Latin Grammy Nominee Spotlight: Producer & Composer Julio Reyes Copello

Courtesy of Art House Records
Julio Reyes Copello

Leading the 2016 Latin Grammy Awards nominations is producer and composer Julio Reyes Copello, who scored four nods, including record of the year for "Iguales" by Diego Torres and album of the year for Andrés Cepeda's Mil Ciudades, Torres' Buena Vida and Fonseca's Conexión.

The Colombian artist, no stranger to this type of recognition as one of the most nominated producers by the Latin Grammys in the last decade, welcomes the nods with the same excitement he did the first time he was recognized.

Although this time around, it's safe to say the recognition is a bit more special since he's sharing the spotlight with fellow Colombian musicians Cepeda and Fonseca -- the first Colombian superstars he's ever worked with.

Just weeks away from the 17th edition of the Latin Grammys, Billboard caught up with the coveted producer, who has worked with chart-topping artists including Jennifer Lopez and Alejandro Sanz and is the creative mind behind Marc Anthony's "Vivir mi vida" and Ricky Martin's "Disparo al corazón."

With 21 Latin Grammy nominations under your belt, is the excitement still the same for you from when you were nominated the first time?

I always feel very excited. First of all because it's a recognition for doing what I love the most. That's the most important and a blessing in itself. Second, I feel that the spirit behind the Latin Grammys is to set the stage for a healthy competition and it has a positive effect on all of us in this industry. It keeps you trying to create the best version of yourself as a human being, as a composer and in some way, it reminds you of the responsibility you have to do things well. Those are the two most important things about these awards.

How do you decide if you want to collaborate with an artist on their musical project?

Usually, the ask comes from the artist and if I'm interested, I become invested in that project 100%. This time around there's something very special about these nominations. It's the first time I was able to work with some of my paisanos, artists from my country Colombia like Andrés Cepeda and Fonseca. I had never worked with artists from Colombia that are established in the industry like they are. So that was definitely an element that made me even more interested in wanting to work with their projects, because we share the same DNA, childhood stories and experiences that are very important to translate when you're creating music.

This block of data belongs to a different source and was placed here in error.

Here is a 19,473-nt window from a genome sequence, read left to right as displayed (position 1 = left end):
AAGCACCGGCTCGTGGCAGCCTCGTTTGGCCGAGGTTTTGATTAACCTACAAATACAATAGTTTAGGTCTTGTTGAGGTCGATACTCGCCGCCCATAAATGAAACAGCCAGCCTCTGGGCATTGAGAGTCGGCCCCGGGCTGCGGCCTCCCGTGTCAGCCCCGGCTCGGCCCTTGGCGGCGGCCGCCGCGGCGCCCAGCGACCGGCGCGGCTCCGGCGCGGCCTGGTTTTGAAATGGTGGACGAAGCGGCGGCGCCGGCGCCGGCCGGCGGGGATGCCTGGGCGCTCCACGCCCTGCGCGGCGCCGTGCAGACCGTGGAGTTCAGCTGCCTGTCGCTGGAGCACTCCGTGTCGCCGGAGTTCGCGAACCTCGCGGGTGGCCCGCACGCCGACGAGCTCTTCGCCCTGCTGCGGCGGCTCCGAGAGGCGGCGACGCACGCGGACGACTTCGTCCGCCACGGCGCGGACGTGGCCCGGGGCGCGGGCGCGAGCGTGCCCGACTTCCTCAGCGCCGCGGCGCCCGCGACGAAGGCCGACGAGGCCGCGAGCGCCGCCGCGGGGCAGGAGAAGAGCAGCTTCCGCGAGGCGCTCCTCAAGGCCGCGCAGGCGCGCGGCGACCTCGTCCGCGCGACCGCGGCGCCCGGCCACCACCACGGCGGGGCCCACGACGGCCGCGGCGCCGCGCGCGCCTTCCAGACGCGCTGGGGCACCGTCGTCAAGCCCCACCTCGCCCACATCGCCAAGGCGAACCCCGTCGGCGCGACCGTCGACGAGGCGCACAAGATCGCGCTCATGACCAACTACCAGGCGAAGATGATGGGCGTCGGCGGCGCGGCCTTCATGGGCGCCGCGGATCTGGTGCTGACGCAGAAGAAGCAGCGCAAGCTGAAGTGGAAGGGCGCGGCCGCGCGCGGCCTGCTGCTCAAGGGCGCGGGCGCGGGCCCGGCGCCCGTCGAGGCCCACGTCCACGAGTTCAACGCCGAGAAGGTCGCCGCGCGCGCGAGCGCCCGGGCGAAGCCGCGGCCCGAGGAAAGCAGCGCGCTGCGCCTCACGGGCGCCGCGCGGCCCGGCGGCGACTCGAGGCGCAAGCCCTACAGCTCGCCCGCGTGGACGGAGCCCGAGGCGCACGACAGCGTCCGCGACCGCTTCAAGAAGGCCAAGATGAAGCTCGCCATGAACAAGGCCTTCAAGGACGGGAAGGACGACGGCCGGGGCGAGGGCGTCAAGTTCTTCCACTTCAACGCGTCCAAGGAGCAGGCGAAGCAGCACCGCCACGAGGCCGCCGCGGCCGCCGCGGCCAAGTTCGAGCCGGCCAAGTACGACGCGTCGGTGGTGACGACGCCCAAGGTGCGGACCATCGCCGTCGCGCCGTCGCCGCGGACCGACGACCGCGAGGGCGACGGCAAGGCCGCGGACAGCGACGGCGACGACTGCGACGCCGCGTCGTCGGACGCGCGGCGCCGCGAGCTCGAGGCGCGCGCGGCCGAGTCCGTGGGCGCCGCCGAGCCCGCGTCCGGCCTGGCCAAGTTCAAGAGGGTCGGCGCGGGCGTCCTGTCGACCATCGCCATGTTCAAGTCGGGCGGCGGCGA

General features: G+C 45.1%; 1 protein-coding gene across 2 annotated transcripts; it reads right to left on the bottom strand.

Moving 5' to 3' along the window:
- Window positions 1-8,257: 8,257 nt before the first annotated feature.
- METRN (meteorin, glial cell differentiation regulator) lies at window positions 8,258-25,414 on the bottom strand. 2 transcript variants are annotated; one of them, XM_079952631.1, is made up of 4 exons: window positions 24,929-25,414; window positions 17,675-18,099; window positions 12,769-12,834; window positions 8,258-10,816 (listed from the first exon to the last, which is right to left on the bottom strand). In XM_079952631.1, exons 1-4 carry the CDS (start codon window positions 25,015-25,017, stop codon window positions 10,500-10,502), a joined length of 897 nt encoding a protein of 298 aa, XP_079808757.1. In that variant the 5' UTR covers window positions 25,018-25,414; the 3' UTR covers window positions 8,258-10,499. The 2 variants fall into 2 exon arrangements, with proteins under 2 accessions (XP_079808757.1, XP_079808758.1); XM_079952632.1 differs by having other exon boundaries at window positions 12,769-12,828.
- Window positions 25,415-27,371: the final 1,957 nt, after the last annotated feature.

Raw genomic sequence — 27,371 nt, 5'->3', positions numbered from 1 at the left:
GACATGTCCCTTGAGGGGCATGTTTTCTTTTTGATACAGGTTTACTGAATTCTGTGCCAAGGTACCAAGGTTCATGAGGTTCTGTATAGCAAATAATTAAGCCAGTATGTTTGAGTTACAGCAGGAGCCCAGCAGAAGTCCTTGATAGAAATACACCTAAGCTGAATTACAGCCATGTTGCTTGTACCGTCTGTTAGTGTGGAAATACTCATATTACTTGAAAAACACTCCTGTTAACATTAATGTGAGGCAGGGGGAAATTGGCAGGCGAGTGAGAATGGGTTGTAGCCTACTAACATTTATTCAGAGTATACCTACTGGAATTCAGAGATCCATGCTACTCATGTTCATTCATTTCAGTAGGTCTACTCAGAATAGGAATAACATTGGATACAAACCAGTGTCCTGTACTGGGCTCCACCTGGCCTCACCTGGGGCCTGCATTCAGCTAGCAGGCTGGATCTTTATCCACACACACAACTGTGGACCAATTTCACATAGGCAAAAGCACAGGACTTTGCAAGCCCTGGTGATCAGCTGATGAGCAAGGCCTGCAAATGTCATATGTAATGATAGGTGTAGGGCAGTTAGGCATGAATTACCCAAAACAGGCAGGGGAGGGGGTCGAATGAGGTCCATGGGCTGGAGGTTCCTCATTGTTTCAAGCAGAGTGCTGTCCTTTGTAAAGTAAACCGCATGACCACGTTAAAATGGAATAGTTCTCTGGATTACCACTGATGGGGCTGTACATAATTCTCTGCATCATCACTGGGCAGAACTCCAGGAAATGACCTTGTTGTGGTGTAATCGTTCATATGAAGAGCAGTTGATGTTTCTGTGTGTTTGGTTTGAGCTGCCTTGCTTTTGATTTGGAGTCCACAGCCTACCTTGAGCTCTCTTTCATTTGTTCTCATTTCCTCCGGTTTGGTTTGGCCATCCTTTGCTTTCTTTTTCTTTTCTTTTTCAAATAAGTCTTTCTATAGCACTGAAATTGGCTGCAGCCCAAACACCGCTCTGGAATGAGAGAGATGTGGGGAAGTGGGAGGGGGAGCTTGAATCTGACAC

As a producer, is making a "hit" a priority when working on a new project?

The best business is the one where you can actually leave the "business mentality" on the side. The best song is the one that is born spontaneously. Obviously, we know the rules to this game but I try to avoid that the reason why we're making music is because we want to make a hit. If that mentality has some sort of influence on the music, the creation loses emotion and spontaneity. If it happens on it's own, then the magic of the song is even greater.

If making a "hit" is not the mentality, how do you make a song resonate with an audience?

I believe in intuition of an artist. We have VIP access to a place where ideas are born. The creative process that in my opinion takes to conquer an audience is always associated with a motivation to make something different, new and surprise. To be innovative and bring the unpredictable in music. When I produce or write, I'm in always in the mindset of trying to renovate and not to repeat stuff we've heard before. We can't imitate, we should be trend setters.

In an ever-changing industry, what are you looking forward to in Latin music?

I try not to get scared by all the changes that I've seen in the industry, instead I feel very curious and excited. When music streaming services like Spotify came around everyone was scared, but for me, a platform like that seems incredible and a transparent where you can actually see in numbers how many times a song has been heard. Although, there are still a ot of things we need to work on. For example, giving songwriters the credit and justice they deserve. I feel that's something we need to work on. We have to remember that without songwriters there aren't songs and without songs there aren't artists. The songwriter has to be super appreciated so there can be art.

In times of political turmoil, not only in the U.S. but also in Latin American countries, many artists you've worked with have turned to music to fight a cause or join a movement. In your opinion, how much responsibility does an artist or music have in issues like these?

Music does have the responsibility to alleviate the weight of reality. From my point of view, as creators of music that is our job. To reduce aggressiveness and to put things in perspective. Music has the ability to do that, and that's when I get involved. Our responsibility is to give a more positive perspective to reality and in some way create empathy. I respect any political associationbut when it comes to issues that affect your spirit, the best way to react is to provide help the best way one can. There is no clearer example and message of tolerance than the one you find in music.


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